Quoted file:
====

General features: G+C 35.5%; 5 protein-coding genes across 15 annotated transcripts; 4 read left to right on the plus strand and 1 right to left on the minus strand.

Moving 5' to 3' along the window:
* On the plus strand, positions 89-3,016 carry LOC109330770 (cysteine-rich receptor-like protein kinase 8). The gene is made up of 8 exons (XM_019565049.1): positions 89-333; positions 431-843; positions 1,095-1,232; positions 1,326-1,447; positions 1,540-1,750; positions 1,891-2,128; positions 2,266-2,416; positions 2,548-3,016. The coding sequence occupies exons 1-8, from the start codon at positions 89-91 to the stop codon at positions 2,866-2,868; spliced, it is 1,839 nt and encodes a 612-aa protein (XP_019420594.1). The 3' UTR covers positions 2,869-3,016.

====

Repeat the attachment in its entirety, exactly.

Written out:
General features: G+C 35.5%; 5 protein-coding genes across 15 annotated transcripts; 4 read left to right on the plus strand and 1 right to left on the minus strand.

Moving 5' to 3' along the window:
* On the plus strand, positions 89-3,016 carry LOC109330770 (cysteine-rich receptor-like protein kinase 8). The gene is made up of 8 exons (XM_019565049.1): positions 89-333; positions 431-843; positions 1,095-1,232; positions 1,326-1,447; positions 1,540-1,750; positions 1,891-2,128; positions 2,266-2,416; positions 2,548-3,016. The coding sequence occupies exons 1-8, from the start codon at positions 89-91 to the stop codon at positions 2,866-2,868; spliced, it is 1,839 nt and encodes a 612-aa protein (XP_019420594.1). The 3' UTR covers positions 2,869-3,016.